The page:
Koenig iteration functions K_sigma(z) are a generalization of Newton-Raphson's method, for which sigma=2. We give a simple algorithmic construction, to examine the orbits of all free critical points of the K_sigma(z) as applied to an one-parameter family of cubic polynomials and to examine the Julia sets of K_sigma(z) for increasing sigma, as applied to the cases f_n(z)=z^n-1, for n=2,3,4,..., with the help of microcomputer plots.

Y. Dang and L. H. Kauffman

Yakov A. Pachepsky and Jerry C. Ritchie

Fractal geometry is a useful tool for the analysis of landscape data. Recently fractal scaling was applied to high resolution data from a profiling laser altimeter. Root-mean-square roughness (RMS) was scale-dependent and had more than one range of self-affine scaling. Distinctly different numbers of the self-affine scaling intervals, boundaries of intervals, and fractal dimensions over intervals were associated with different land covers. The objective of this work was to assess how persistent are these differences in scaling over a year. Data were collected at the USDA-ARS Jornada Experimental Range in New Mexico in May, September and February over grass-dominated, shrub-dominated, and a transitional area between shrub and grass-dominated sites along four transects at each site. A linearity measure was applied to find intervals of fractal scaling. The number and boundaries of fractal scaling intervals appeared to be persistent over the year. Grass and shrub transects had two and four linearity intervals, respectively. Transitional transects had a pattern of scaling that was intermediate between grass and shrub transects. The lowest fractal dimensions at small scales of 6-30 m corresponded to the maximum vegetation in September. In all three seasons, the ten meter scale was an appropriate one for discriminating between shrub and grass transsects by the fractal dimension of the linearity range that included this scale.

Nikita V. Dolgushev

Specific behavior of the heterogeneous systems caused by dividing interfaces has been attracting attention in recent years. It is well known that any crystal surface at any nonzero temperature has thermodynamically stable defects: steps, kinks, vacancies and adatoms. Such defects form non-planar crystal-surrounding interfaces. In this study we focus on the description of two-dimensional heterogeneous system interface by means of a spin chain model and discuss its cooperative behavior.

A spin chain model is considered for the description of one-dimensional objects such as the atomic steps on the crystal surface or the interface between 2D-phases. The real space renormalization group (RSRG) method was applied to analyze the spin chain critical behavior. It was found that the renormalization group's attractor undergoes a limit cycle bifurcation.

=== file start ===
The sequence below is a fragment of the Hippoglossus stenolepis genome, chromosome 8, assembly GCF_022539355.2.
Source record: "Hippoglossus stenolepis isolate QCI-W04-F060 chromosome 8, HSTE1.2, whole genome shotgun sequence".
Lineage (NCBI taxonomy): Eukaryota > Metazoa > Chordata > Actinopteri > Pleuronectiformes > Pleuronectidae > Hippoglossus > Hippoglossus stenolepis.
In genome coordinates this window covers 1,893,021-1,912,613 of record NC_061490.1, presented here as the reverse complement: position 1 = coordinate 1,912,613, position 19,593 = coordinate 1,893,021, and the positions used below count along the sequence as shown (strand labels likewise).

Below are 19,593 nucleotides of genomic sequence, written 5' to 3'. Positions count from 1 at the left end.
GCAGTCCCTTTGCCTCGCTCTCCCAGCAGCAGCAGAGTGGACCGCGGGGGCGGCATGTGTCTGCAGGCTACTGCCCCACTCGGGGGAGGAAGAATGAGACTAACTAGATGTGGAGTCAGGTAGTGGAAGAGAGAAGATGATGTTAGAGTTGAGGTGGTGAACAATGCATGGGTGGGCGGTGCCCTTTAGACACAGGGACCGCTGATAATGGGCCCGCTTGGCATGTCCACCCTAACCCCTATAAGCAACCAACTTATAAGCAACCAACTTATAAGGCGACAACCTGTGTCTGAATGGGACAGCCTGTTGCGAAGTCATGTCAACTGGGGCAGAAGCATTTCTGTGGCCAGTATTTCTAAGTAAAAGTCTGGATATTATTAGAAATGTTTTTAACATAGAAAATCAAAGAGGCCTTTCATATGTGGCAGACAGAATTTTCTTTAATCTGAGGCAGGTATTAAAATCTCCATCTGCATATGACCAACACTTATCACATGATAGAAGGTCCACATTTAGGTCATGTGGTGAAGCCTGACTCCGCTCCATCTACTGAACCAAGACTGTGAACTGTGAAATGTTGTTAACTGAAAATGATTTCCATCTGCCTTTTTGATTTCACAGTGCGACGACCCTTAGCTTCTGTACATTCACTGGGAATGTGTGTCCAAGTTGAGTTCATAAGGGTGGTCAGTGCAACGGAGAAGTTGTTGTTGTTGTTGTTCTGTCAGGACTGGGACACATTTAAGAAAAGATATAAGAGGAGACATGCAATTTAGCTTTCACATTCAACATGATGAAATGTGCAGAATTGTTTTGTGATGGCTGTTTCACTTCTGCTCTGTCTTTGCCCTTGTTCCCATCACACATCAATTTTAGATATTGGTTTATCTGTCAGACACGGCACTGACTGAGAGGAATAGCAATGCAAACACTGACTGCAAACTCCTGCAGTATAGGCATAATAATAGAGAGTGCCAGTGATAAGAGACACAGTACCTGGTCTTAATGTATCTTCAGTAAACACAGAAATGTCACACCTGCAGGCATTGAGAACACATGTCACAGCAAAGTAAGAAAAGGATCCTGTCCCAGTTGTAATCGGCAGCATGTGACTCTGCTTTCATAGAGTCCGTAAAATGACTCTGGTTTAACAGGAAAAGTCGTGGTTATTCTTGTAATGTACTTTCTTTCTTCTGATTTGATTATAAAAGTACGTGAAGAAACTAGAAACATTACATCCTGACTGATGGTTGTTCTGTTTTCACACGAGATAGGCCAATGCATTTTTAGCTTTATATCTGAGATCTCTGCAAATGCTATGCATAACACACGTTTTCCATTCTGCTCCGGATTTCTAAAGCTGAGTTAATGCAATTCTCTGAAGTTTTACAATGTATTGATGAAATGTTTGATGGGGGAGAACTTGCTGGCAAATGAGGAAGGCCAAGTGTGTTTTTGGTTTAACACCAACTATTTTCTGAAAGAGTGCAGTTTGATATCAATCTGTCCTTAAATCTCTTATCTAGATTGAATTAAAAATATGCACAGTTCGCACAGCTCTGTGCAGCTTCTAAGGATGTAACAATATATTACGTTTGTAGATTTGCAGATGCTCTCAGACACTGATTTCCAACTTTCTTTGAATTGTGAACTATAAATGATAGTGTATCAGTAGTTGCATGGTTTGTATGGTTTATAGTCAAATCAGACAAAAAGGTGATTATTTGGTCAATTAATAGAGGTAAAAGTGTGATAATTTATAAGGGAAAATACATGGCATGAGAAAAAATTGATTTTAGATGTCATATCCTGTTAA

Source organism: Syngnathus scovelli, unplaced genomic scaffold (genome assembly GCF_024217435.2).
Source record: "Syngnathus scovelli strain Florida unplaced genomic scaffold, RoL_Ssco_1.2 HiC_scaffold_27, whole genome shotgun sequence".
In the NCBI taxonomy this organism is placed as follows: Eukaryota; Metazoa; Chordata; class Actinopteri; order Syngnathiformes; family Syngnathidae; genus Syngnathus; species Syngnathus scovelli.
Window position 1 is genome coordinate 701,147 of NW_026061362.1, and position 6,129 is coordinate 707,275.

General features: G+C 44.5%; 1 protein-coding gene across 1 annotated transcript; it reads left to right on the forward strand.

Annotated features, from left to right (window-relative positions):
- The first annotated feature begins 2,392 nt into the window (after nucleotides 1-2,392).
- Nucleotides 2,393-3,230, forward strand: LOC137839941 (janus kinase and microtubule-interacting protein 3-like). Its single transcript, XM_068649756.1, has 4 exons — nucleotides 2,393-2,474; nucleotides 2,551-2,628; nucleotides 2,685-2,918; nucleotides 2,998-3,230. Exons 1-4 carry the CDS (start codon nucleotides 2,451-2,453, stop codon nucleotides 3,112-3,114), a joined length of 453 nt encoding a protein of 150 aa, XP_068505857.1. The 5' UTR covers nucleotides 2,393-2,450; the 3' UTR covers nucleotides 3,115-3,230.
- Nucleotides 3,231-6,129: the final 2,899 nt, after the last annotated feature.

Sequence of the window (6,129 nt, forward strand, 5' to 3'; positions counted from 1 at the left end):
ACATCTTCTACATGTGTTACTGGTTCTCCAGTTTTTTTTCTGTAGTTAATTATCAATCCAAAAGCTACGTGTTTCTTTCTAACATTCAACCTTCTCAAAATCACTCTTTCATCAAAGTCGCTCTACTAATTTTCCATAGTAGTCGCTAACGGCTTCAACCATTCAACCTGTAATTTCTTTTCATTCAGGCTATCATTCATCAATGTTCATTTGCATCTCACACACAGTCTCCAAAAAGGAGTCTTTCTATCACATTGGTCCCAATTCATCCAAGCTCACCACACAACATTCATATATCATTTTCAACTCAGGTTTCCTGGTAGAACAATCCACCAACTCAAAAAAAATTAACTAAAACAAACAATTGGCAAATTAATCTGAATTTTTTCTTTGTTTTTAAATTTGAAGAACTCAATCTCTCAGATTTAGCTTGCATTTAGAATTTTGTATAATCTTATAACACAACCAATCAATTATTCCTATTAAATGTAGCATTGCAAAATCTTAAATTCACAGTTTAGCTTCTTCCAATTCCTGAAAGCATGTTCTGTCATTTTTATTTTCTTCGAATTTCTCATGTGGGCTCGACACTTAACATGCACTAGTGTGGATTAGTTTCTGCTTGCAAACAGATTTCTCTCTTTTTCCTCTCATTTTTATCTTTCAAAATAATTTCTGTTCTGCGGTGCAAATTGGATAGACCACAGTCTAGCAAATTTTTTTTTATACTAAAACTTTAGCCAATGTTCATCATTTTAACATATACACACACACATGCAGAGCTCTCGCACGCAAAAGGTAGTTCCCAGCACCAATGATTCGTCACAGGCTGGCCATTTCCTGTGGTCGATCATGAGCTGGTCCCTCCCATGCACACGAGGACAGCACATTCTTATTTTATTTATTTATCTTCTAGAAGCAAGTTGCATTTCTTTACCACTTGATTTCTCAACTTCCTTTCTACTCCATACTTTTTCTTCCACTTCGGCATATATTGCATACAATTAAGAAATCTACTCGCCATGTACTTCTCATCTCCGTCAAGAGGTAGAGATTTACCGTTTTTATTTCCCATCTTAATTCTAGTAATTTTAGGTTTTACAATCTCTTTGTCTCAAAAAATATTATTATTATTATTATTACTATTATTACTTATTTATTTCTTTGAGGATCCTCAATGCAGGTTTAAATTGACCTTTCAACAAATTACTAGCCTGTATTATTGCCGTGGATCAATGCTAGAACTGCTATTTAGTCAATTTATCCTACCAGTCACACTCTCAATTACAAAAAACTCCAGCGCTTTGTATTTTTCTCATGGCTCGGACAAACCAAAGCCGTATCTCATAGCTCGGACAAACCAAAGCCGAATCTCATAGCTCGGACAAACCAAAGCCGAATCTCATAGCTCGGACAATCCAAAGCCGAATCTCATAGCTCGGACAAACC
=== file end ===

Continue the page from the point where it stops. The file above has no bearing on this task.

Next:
The bifurcation of the renormalization group mapping for pair correlation
function divides the temperature interval into two regions:

- a low-temperature region with a single fixed point attractor

- a high-temperature region with limit cycle attractor and an
unstable point.

As the renormalization group's attractor reflects the cooperative behavior of the spins in the chain, different types of attractors correspond to different spin chain organizations and, therefore, to different phases of the spin chain. Thus the bifurcation obtained can be interpreted in terms of a thermodynamic phase transition.

Rachid Dekiouk, Frederic Bouyge, Zitoun Azari, and Guy Pluvinage

Any fracture surface can be considered as a fractal object and so caracterized by its fractal dimension. The shape of this surface is the direct consequence of the fracture mechanism which is related to the fracture toughness. Several relations between the fracture toughness and the fractal dimension have been proposed in the past but no local measurements of the fractal dimension have been done although the fracture initiation is purely a local process. We estimate the fracture toughness of polycarbonate by the means of the essential fracture work method and we determine the fractal dimension of the crack initiating zone by the means of image analisys based on Fourier transforms. We show that the fractal dimension increases when the fracture toughness decreases. We also notice two thresholds where the fractal dimension is quite steady: a first one which ranges from quasi-static strain rate to about 100/s and a second one for strain rates up to 150/s. This is explained by the differences in fracture mechanism involved as shown on polycarbonate constitutive law. Thus fractal dimension of fracture of polycarbonate seems to be related to fracture mechanism.